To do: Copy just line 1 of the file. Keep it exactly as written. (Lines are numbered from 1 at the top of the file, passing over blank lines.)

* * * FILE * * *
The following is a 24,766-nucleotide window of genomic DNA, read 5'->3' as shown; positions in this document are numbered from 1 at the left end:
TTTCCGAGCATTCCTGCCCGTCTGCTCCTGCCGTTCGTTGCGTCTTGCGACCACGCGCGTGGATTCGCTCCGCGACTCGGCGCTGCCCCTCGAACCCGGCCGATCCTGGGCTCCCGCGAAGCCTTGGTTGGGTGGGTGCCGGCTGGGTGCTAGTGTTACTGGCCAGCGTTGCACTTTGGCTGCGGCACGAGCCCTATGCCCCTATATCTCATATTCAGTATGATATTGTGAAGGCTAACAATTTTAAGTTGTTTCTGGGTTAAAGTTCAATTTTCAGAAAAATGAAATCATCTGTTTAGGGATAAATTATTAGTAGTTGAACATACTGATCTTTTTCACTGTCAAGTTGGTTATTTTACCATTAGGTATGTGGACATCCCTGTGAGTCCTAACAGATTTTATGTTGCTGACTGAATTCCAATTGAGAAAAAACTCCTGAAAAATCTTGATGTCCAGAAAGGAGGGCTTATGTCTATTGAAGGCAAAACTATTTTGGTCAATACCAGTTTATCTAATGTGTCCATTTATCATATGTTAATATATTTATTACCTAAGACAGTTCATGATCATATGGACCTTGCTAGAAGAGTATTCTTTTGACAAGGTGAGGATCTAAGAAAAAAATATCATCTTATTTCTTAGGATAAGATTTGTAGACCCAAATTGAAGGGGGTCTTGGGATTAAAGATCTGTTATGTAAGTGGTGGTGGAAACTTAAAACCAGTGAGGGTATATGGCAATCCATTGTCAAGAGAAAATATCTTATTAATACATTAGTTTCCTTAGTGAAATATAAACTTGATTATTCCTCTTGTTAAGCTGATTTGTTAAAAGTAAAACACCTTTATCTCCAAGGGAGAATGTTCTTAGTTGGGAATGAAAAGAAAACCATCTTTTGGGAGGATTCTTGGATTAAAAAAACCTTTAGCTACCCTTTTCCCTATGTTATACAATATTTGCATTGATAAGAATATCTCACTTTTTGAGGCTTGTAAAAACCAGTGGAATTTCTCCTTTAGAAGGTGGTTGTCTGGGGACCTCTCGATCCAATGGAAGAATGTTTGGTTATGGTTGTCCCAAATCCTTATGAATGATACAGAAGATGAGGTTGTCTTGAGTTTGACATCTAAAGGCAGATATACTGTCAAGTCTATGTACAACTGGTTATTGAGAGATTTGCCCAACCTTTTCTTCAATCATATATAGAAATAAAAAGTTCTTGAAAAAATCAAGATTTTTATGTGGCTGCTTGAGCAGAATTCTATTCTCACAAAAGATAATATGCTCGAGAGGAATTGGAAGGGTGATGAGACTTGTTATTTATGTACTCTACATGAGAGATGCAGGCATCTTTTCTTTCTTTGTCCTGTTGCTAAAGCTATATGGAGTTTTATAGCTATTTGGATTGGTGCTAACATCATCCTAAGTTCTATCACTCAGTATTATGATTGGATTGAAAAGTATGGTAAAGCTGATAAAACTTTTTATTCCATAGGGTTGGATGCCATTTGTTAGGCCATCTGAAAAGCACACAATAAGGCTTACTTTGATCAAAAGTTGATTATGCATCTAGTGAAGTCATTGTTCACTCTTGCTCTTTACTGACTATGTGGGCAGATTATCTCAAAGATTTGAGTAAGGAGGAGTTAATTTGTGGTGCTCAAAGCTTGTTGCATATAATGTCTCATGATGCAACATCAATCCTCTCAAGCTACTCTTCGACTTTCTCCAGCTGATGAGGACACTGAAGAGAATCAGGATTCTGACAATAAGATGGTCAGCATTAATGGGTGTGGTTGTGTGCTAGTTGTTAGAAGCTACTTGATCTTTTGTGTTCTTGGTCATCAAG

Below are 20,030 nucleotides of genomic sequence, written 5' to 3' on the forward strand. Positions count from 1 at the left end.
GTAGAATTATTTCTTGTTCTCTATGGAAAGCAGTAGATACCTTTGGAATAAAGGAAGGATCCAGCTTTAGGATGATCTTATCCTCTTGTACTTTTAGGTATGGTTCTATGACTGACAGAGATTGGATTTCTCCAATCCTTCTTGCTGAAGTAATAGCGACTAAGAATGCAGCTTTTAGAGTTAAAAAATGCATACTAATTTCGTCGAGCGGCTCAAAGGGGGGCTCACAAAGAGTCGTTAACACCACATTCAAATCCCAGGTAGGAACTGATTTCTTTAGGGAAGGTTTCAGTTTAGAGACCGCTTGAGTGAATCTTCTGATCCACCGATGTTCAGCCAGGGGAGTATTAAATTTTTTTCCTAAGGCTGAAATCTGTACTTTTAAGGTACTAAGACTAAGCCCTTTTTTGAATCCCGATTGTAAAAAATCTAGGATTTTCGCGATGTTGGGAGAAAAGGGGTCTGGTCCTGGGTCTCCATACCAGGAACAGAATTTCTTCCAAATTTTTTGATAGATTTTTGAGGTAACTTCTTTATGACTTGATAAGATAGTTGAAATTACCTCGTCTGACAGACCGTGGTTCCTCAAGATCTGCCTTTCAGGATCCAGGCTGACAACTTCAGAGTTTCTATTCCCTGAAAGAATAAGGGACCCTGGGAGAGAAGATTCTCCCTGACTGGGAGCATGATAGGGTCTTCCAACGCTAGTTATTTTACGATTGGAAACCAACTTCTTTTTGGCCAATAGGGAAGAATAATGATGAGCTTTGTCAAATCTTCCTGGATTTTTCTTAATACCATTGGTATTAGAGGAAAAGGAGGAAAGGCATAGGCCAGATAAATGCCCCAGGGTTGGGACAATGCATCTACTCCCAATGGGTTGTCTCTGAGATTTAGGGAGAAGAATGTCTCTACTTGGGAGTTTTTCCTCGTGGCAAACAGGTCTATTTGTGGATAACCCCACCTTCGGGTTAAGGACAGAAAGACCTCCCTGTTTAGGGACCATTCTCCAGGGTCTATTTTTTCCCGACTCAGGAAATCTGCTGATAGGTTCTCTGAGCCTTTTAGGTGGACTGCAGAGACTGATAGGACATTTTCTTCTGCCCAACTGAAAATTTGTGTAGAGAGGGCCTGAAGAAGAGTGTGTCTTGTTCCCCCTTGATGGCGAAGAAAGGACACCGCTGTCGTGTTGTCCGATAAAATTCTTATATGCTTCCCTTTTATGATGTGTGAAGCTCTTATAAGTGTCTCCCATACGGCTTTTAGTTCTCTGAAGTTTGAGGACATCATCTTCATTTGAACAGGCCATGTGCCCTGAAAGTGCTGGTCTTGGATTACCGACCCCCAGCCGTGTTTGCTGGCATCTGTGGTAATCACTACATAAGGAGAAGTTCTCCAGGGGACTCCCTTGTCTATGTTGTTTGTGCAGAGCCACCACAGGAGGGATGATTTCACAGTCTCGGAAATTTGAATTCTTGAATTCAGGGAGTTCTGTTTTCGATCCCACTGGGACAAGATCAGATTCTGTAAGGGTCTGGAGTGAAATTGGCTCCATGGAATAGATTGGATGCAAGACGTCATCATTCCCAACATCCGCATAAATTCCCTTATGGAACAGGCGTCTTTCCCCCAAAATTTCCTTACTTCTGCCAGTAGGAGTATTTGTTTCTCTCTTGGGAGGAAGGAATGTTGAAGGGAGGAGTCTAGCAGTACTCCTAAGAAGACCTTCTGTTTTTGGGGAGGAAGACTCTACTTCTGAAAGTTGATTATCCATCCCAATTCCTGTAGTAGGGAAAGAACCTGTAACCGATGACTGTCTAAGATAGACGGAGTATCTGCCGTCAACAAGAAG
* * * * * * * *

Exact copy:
The following is a 24,766-nucleotide window of genomic DNA, read 5'->3' as shown; positions in this document are numbered from 1 at the left end: